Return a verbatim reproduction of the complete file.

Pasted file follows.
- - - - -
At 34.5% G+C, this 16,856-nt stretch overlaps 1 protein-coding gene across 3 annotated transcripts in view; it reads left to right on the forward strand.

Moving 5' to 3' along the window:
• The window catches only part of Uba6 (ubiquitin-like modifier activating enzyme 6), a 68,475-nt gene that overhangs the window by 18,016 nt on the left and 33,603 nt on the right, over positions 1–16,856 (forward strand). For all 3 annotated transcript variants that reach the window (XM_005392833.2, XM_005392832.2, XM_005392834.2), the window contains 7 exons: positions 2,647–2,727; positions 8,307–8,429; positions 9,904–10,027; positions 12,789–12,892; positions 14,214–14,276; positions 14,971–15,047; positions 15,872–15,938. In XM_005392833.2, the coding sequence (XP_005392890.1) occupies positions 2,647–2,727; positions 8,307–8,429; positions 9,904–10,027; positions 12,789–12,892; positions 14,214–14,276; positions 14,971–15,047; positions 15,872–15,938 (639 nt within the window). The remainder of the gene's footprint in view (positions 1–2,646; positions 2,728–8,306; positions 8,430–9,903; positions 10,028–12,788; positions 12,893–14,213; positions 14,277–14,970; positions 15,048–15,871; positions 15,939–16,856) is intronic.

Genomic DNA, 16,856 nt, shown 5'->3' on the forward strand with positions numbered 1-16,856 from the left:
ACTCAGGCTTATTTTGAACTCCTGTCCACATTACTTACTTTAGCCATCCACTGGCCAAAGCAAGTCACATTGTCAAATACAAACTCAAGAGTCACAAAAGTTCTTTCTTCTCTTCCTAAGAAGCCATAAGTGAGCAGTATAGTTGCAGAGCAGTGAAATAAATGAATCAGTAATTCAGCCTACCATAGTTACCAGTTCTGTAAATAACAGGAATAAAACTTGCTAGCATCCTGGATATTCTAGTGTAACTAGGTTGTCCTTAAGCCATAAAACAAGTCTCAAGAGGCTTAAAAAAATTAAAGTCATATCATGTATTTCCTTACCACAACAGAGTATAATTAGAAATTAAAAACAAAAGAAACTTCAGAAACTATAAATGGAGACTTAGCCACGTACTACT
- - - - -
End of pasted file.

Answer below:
At 34.5% G+C, this 16,856-nt stretch overlaps 1 protein-coding gene across 3 annotated transcripts in view; it reads left to right on the forward strand.

Moving 5' to 3' along the window:
• The window catches only part of Uba6 (ubiquitin-like modifier activating enzyme 6), a 68,475-nt gene that overhangs the window by 18,016 nt on the left and 33,603 nt on the right, over positions 1–16,856 (forward strand). For all 3 annotated transcript variants that reach the window (XM_005392833.2, XM_005392832.2, XM_005392834.2), the window contains 7 exons: positions 2,647–2,727; positions 8,307–8,429; positions 9,904–10,027; positions 12,789–12,892; positions 14,214–14,276; positions 14,971–15,047; positions 15,872–15,938. In XM_005392833.2, the coding sequence (XP_005392890.1) occupies positions 2,647–2,727; positions 8,307–8,429; positions 9,904–10,027; positions 12,789–12,892; positions 14,214–14,276; positions 14,971–15,047; positions 15,872–15,938 (639 nt within the window). The remainder of the gene's footprint in view (positions 1–2,646; positions 2,728–8,306; positions 8,430–9,903; positions 10,028–12,788; positions 12,893–14,213; positions 14,277–14,970; positions 15,048–15,871; positions 15,939–16,856) is intronic.

Genomic DNA, 16,856 nt, shown 5'->3' on the forward strand with positions numbered 1-16,856 from the left:
ACTCAGGCTTATTTTGAACTCCTGTCCACATTACTTACTTTAGCCATCCACTGGCCAAAGCAAGTCACATTGTCAAATACAAACTCAAGAGTCACAAAAGTTCTTTCTTCTCTTCCTAAGAAGCCATAAGTGAGCAGTATAGTTGCAGAGCAGTGAAATAAATGAATCAGTAATTCAGCCTACCATAGTTACCAGTTCTGTAAATAACAGGAATAAAACTTGCTAGCATCCTGGATATTCTAGTGTAACTAGGTTGTCCTTAAGCCATAAAACAAGTCTCAAGAGGCTTAAAAAAATTAAAGTCATATCATGTATTTCCTTACCACAACAGAGTATAATTAGAAATTAAAAACAAAAGAAACTTCAGAAACTATAAATGGAGACTTAGCCACGTACTACT